SENNA: Widely regarded as the greatest driver to have ever lived, Senna’s victories speak for themselves. With three titles from 41 separate victories and 80 podium places, he was definitely up there.
HAMILTON: How to top a racing legacy like Senna? Ask Lewis Hamilton. One more championship win and a staggering 62 victories, if Hamilton retired tomorrow his stats would still be hard to beat.
SENNA: A champion’s defined by those he beats, and if there’s one man that made for electric racing action as Senna it was Alain Prost. Their on-track antics are the stuff of legends, with Prost among those most devastated by Senna’s death.
HAMILTON: Rivalries just aren’t what they used to be. There’s no Senna vs Prost, no Hunt vs Lauda. The closest to a true rival for Hamilton is probably Fernando Alonso, but Lewis himself also cites Vettel and Verstappen. Three times the rivals, one third the interest.
Off The Track
SENNA: He was more than a hero driver and did something with his fame, raising awareness of poverty in his home country of Brazil and donating $400 million to help poor children.
HAMILTON: He’s making a killing, but there’s nothing altruistic in his off-track antics. Who can blame him? Still, where one driver gave away $400 million, Hamilton moved to Switzerland then Monaco to save a similar amount.
SENNA: Living close to the edge on the track, Senna was as relaxed as could be in his style. Loafers, open shirts and a casually elegant air made him the one to beat on the rack as well as the track.
HAMILTON: Streetwear and lots of it – Hamilton loves a good pair of trainers. When he pushes the boat out he can teach most men about making a statement with eye-catching tailoring.
SENNA: If you’ve seen their limited editions in his honour, it won’t come as a surprise that Senna was a fan of TAG Heuer. The most famous is his 1990s TAG Heuer S/el with a / 100th second Chronograph, but he had more. Funnily enough, his commercial deal with TAG Heuer was announced two days before his final race.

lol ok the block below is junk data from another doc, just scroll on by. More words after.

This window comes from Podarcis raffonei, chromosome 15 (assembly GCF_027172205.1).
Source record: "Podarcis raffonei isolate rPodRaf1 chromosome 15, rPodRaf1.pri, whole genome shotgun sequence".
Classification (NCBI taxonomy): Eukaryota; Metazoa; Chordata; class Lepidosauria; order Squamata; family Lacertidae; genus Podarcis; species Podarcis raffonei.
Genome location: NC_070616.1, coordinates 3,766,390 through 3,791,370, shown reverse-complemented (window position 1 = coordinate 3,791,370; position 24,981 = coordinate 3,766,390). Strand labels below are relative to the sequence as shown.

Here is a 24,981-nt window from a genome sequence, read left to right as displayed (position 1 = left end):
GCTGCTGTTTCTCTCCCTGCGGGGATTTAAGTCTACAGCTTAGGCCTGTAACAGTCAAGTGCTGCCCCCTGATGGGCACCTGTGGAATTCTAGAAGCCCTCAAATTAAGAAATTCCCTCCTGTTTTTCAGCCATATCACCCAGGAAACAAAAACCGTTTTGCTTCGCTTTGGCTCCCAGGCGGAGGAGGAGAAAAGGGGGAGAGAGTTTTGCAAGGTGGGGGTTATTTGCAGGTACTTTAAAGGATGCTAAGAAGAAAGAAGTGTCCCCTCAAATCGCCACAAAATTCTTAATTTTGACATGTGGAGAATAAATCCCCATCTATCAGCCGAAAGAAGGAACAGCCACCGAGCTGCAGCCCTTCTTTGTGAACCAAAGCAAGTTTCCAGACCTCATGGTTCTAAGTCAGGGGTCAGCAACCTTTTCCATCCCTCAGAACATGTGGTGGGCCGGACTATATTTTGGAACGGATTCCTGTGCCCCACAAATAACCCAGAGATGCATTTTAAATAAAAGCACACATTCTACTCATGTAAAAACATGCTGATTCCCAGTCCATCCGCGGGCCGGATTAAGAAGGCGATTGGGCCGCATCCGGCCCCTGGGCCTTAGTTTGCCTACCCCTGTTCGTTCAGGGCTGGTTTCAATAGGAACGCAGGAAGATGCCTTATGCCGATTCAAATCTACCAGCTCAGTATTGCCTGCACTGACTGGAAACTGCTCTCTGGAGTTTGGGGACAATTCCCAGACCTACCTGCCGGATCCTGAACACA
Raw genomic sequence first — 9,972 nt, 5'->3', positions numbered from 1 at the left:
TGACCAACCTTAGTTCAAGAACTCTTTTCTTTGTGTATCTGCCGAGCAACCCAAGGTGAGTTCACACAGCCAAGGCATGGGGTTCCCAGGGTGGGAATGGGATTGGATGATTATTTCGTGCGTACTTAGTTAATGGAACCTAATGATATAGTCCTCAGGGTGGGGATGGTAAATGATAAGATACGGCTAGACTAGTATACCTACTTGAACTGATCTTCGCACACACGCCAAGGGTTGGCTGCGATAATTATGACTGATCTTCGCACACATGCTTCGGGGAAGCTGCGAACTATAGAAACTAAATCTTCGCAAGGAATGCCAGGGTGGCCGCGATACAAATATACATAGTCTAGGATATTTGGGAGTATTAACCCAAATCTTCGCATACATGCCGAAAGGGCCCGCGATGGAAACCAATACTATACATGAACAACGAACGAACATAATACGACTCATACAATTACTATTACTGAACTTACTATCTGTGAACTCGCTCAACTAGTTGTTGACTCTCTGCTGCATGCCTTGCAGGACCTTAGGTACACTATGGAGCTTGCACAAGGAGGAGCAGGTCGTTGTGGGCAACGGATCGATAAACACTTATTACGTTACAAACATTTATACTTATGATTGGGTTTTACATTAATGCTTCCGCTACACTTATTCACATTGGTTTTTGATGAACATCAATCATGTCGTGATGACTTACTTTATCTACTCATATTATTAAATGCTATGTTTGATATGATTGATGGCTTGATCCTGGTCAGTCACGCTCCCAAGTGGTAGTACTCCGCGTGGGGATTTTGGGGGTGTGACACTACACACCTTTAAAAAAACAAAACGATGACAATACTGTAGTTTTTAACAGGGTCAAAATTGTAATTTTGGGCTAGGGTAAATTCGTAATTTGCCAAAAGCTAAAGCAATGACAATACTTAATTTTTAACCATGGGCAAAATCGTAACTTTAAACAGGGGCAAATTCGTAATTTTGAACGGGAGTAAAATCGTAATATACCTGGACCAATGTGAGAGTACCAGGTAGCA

HAMILTON: We love a guy that loves his watches, and Hamilton’s relationship with IWC is more than a passing commercial deal. Every watch he gets goes straight on his social channels, though he keeps returning to his gold version of IWC Big Pilot’s Watch Perpetual Calendar Top Gun.
SENNA: He was and still is a legend. His death changed the face of motorsport, he helped millions in Brazil, and to this day Williams F1 cars still carry tributes to the man. If that’s not one hell of a legacy, nothing is. They might never be able to hit the race track outside of a racing fan’s greatest fantasy, but these two titans of the tarmac have legacies that can’t help but be compared. On the one hand we have the petrol-laced prodigy whose career was cut short; on the other the very definition of a modern champion.
HAMILTON: He is an undeniable tour de force in racing, inspiring future champions as the face of British motorsport. His is also a legacy that’s still very much being written and, with his retirement looming, write it he shall.
Was there ever any doubt? On paper, Hamilton is one of the world’s greatest champions, eclipsing Senna in terms of number of wins, both in races and championships. But he’s not Senna. Yes, a good part of the reason is the way Senna went out, but a greater part is the man he was. Lewis Hamilton is an icon; Ayrton Senna da Silva is a legend.